Prof. Lennart Lindegren, Professor at Lund University, received the title of Dr Honoris Causa of Observatoire de Paris on the 14th April 2011, in recognition of more than 35 years of outstanding contributions to astrometry and, more generally to astronomy.
After numerous and crucial contributions to different aspects of the Hipparcos mission (three step astrometric solution - then used by both Hipparcos consortia, concept and design of the eccentric Schmidt telescope, optimization of the scanning law, optimization of the design of the grid, detailed accuracy analysis, design of the relay optics, among many others), Prof. Lindegren was the Leader of the Northern Data Analysis Consortium for Hipparcos from 1990 to 1997, and greatly contributed to the analysis of Tycho data.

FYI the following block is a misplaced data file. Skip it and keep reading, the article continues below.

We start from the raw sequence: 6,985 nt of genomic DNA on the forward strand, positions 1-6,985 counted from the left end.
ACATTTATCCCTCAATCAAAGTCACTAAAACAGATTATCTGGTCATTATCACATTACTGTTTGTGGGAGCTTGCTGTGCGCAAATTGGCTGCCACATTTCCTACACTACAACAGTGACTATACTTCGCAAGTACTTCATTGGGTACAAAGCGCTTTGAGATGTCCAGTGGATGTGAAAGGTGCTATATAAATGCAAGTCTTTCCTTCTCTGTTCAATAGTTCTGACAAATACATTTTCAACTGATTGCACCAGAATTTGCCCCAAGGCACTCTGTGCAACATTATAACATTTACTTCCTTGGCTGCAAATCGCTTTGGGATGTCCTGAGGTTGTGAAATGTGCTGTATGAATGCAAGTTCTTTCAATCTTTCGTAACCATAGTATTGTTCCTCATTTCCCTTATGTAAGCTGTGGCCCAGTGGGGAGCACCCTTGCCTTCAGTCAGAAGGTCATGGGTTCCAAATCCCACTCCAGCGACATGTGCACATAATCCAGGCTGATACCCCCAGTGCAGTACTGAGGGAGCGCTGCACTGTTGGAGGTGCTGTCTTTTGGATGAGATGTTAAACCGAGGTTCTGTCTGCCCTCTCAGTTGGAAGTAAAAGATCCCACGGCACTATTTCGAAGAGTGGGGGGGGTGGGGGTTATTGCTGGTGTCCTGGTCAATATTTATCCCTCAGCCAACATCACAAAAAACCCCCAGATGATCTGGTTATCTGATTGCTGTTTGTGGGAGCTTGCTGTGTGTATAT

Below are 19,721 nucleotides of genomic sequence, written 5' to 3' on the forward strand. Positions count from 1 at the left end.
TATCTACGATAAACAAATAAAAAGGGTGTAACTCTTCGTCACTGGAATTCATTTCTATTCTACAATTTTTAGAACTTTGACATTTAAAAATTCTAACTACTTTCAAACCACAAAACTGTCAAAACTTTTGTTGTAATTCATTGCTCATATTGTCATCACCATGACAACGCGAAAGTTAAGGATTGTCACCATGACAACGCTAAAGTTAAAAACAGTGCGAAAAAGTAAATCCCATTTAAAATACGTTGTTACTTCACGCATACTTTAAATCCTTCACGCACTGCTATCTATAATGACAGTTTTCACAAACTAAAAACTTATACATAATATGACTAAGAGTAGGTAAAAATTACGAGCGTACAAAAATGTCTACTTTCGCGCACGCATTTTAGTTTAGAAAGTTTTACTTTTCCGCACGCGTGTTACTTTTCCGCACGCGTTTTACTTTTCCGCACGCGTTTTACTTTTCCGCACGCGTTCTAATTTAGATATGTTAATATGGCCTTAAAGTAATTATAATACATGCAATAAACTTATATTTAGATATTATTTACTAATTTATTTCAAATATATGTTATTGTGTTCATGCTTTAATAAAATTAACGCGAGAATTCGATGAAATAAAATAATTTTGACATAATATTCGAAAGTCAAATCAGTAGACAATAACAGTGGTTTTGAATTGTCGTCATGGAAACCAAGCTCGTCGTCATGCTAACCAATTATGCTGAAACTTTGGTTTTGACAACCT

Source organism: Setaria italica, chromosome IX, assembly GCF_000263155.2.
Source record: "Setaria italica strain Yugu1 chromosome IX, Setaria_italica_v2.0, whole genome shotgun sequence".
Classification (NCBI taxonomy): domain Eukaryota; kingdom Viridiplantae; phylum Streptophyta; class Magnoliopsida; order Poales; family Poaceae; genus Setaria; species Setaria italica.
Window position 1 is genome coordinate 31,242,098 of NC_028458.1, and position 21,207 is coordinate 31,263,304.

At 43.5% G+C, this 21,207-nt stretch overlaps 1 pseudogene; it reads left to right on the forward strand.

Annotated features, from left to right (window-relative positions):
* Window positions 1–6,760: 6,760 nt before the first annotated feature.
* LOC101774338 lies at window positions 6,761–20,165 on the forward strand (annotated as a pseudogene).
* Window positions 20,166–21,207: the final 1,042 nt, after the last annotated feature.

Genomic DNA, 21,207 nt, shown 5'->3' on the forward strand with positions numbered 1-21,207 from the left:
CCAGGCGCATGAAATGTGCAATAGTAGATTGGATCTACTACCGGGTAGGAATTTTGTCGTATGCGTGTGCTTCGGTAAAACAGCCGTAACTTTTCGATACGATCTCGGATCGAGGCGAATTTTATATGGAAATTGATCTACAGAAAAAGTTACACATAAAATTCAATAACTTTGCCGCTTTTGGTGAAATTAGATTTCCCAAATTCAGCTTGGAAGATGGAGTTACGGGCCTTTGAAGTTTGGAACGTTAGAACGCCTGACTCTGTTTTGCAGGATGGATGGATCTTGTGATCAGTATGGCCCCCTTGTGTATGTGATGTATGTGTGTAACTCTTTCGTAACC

In 1993, he took the initiative, with the support of other colleagues, in particular Michael Perryman, to propose an ambitious successor to Hipparcos: Gaia. Most of his work now contributes to preparations of Gaia (innovative, rigorous and efficient method for the analysis of Gaia astrometric data, optimization of the basic angle and of the scanning law, calibration of the chromaticity and consequences on the profile of the photometric filters, optimization of the photometric pass-bands, analysis of the expected precision on the astrometric and photometric parameters, analysis of the sources of systematic errors on trigonometric parallaxes and of the importance of regular measurements of the basic angle, modelling and calibration of radiation effects on CCDs, reconstruction of the satellite attitude). He has been, since 1997, a member of the Gaia Science Advisory Group and now of the Gaia Science Team. He was, from 2006 to 2010, coordinator of the Marie Curie RTN European Leadership in Space Astrometry.
Lennart Lindegren is also strongly interested in the fundamental methodological aspects of observational astrophysics from astronomical application of Lippmann photography to the determination of stellar ages and the fundamental definition of radial velocity.
The speech by Catherine Turon is available in English and French.